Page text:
In the last decades of the nineteenth century, urgent and unprecedented demands among oppressed peoples in colonial India drove what came to be called 'mass conversion movements' towards a range of Christian denominations, launching a revolution in South Asia's two thousand-year Christian history. For all the scale, drama, and lasting controversy of a movement that approached half a million members in Punjab alone by the end of the 1930s, much actually depended upon a varied range of tempestuous local relationships between converts and mission personnel, based upon uncertain and constantly evolving terms. Making extensive use of Protestant Evangelical and newly-uncovered Catholic mission sources, Religious Transformation in South Asia explores those relationships to reveal what lay behind the great diversity of social and religious aspirations of converts and mission personnel. In this highly accessible study, Christopher Harding overturns the one-dimensional Christian missions of popular imagination by analysing the way that social class, theological training, culture, motivation, and personality produced an extraordinary range of presentations of 'Christianity' in late colonial Punjab. Punjabi converts themselves were animated by a similarly broad spectrum of expectations and pressures, communicated through informal social networks and representing a brand of subaltern consciousness and resistance rarely considered by mainstream Indian historiography. These internal dynamics produced a first generation of rural Punjabi Christianity that was locally variable, highly fluid, and conflict-ridden-testament to the ways in which the meanings of conversion were contested by all sides in an encounter with far-reaching implications for the future of Christianity and religious identity in India and Pakistan.
The Meanings of Conversion in Colonial Punjab
Author: Christopher Harding
Publisher: OUP Oxford
Historians of British colonial rule in India have noted both the place of military might and the imposition of new cultural categories in the making of Empire, but Bhavani Raman, in Document Raj, uncovers a lesser-known story of power: the power of bureaucracy. Drawing on extensive archival research in the files of the East India Company’s administrative offices in Madras, she tells the story of a bureaucracy gone awry in a fever of documentation practices that grew ever more abstract—and the power, both economic and cultural, this created. In order to assert its legitimacy and value within the British Empire, the East India Company was diligent about record keeping. Raman shows, however, that the sheer volume of their document production allowed colonial managers to subtly but substantively manipulate records for their own ends, increasingly drawing the real and the recorded further apart. While this administrative sleight of hand increased the company’s reach and power within the Empire, it also bolstered profoundly new orientations to language, writing, memory, and pedagogy for the officers and Indian subordinates involved. Immersed in a subterranean world of delinquent scribes, translators, village accountants, and entrepreneurial fixers, Document Raj maps the shifting boundaries of the legible and illegible, the legal and illegitimate, that would usher India into the modern world.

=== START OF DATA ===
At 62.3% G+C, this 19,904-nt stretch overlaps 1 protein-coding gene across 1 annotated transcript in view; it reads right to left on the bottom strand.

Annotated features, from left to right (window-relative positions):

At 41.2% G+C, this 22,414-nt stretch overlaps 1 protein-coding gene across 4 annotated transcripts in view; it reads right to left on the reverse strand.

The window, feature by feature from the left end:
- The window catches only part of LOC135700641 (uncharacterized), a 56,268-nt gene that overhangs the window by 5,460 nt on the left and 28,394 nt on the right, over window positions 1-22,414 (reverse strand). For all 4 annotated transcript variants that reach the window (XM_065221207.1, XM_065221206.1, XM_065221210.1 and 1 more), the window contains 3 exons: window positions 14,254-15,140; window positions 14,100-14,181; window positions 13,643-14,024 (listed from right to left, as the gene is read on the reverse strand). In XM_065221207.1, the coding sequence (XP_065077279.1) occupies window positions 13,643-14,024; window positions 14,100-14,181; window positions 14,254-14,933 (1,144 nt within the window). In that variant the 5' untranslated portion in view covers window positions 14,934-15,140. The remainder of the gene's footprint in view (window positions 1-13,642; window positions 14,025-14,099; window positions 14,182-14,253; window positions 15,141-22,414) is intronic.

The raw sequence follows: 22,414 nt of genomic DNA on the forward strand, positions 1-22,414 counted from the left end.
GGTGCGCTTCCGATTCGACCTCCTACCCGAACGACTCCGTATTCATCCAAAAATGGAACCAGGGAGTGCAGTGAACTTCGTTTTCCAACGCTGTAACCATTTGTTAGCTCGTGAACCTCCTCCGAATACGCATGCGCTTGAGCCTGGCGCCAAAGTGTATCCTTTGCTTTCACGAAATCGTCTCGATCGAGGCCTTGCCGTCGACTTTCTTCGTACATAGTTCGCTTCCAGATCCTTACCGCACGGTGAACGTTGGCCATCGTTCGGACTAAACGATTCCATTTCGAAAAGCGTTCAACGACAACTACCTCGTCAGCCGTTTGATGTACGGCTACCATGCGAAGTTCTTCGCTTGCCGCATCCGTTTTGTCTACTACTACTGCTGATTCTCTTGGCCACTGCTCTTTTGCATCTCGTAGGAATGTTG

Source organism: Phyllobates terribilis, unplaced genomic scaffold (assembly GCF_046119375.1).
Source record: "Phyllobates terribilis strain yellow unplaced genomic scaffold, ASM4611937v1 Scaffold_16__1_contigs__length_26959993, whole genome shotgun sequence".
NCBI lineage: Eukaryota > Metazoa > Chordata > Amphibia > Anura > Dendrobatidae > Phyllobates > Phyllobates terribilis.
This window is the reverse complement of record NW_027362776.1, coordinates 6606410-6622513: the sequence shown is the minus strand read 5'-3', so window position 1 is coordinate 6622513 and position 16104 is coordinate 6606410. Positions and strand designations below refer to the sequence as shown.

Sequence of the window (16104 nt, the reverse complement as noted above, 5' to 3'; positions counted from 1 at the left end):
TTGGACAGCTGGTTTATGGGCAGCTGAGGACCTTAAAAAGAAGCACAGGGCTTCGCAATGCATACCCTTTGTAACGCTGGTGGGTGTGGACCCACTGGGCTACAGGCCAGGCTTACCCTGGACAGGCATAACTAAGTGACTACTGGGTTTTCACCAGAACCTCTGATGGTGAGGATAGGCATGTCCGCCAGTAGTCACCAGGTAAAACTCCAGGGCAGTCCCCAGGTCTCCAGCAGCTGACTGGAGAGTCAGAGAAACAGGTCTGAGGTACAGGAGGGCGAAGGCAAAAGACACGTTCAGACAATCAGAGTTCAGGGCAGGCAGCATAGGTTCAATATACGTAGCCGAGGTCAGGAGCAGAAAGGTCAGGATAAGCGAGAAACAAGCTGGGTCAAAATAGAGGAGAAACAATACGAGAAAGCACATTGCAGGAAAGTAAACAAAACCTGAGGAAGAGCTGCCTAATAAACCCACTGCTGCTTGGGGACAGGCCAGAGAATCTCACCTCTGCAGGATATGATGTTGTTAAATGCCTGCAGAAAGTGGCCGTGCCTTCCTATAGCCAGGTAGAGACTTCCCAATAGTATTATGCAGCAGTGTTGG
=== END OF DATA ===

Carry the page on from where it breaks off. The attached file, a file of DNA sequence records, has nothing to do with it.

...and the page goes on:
Writing and Scribes in Early Colonial South India
Author: Bhavani Raman
Publisher: University of Chicago Press